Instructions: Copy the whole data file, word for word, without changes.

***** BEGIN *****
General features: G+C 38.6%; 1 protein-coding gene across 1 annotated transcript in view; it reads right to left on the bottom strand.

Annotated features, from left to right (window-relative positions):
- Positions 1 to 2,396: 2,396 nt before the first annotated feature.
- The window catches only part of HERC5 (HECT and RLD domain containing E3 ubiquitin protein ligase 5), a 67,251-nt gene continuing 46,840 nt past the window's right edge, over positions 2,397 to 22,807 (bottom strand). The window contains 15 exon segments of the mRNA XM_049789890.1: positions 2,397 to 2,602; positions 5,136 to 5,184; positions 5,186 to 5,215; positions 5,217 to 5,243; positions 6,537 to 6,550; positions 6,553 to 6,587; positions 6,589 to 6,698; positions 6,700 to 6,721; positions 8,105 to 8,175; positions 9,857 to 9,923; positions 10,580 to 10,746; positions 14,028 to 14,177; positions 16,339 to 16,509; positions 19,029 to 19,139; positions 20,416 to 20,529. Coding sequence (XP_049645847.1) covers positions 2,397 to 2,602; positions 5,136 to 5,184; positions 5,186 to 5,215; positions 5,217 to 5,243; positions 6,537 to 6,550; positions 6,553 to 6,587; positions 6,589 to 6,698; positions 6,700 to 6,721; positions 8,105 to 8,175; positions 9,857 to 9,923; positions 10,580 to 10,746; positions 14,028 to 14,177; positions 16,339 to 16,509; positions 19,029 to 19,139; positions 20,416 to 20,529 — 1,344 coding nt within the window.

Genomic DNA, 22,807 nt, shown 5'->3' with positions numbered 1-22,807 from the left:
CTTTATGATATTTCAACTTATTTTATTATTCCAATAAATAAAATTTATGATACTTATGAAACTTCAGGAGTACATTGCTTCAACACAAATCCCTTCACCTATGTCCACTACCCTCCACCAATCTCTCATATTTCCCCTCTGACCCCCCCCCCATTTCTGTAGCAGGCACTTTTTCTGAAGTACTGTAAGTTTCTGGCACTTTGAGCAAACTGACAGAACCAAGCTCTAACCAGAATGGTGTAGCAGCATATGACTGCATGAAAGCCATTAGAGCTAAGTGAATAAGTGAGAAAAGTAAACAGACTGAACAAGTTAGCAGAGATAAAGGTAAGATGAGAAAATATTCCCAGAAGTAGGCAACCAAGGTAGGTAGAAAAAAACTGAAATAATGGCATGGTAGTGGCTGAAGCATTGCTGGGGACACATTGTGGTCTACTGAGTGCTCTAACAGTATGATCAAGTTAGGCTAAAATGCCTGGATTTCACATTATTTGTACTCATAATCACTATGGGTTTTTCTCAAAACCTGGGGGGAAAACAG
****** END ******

General features: G+C 38.6%; 1 protein-coding gene across 1 annotated transcript in view; it reads right to left on the bottom strand.

Annotated features, from left to right (window-relative positions):
- Positions 1 to 2,396: 2,396 nt before the first annotated feature.
- The window catches only part of HERC5 (HECT and RLD domain containing E3 ubiquitin protein ligase 5), a 67,251-nt gene continuing 46,840 nt past the window's right edge, over positions 2,397 to 22,807 (bottom strand). The window contains 15 exon segments of the mRNA XM_049789890.1: positions 2,397 to 2,602; positions 5,136 to 5,184; positions 5,186 to 5,215; positions 5,217 to 5,243; positions 6,537 to 6,550; positions 6,553 to 6,587; positions 6,589 to 6,698; positions 6,700 to 6,721; positions 8,105 to 8,175; positions 9,857 to 9,923; positions 10,580 to 10,746; positions 14,028 to 14,177; positions 16,339 to 16,509; positions 19,029 to 19,139; positions 20,416 to 20,529. Coding sequence (XP_049645847.1) covers positions 2,397 to 2,602; positions 5,136 to 5,184; positions 5,186 to 5,215; positions 5,217 to 5,243; positions 6,537 to 6,550; positions 6,553 to 6,587; positions 6,589 to 6,698; positions 6,700 to 6,721; positions 8,105 to 8,175; positions 9,857 to 9,923; positions 10,580 to 10,746; positions 14,028 to 14,177; positions 16,339 to 16,509; positions 19,029 to 19,139; positions 20,416 to 20,529 — 1,344 coding nt within the window.

Genomic DNA, 22,807 nt, shown 5'->3' with positions numbered 1-22,807 from the left:
CTTTATGATATTTCAACTTATTTTATTATTCCAATAAATAAAATTTATGATACTTATGAAACTTCAGGAGTACATTGCTTCAACACAAATCCCTTCACCTATGTCCACTACCCTCCACCAATCTCTCATATTTCCCCTCTGACCCCCCCCCCATTTCTGTAGCAGGCACTTTTTCTGAAGTACTGTAAGTTTCTGGCACTTTGAGCAAACTGACAGAACCAAGCTCTAACCAGAATGGTGTAGCAGCATATGACTGCATGAAAGCCATTAGAGCTAAGTGAATAAGTGAGAAAAGTAAACAGACTGAACAAGTTAGCAGAGATAAAGGTAAGATGAGAAAATATTCCCAGAAGTAGGCAACCAAGGTAGGTAGAAAAAAACTGAAATAATGGCATGGTAGTGGCTGAAGCATTGCTGGGGACACATTGTGGTCTACTGAGTGCTCTAACAGTATGATCAAGTTAGGCTAAAATGCCTGGATTTCACATTATTTGTACTCATAATCACTATGGGTTTTTCTCAAAACCTGGGGGGAAAACAG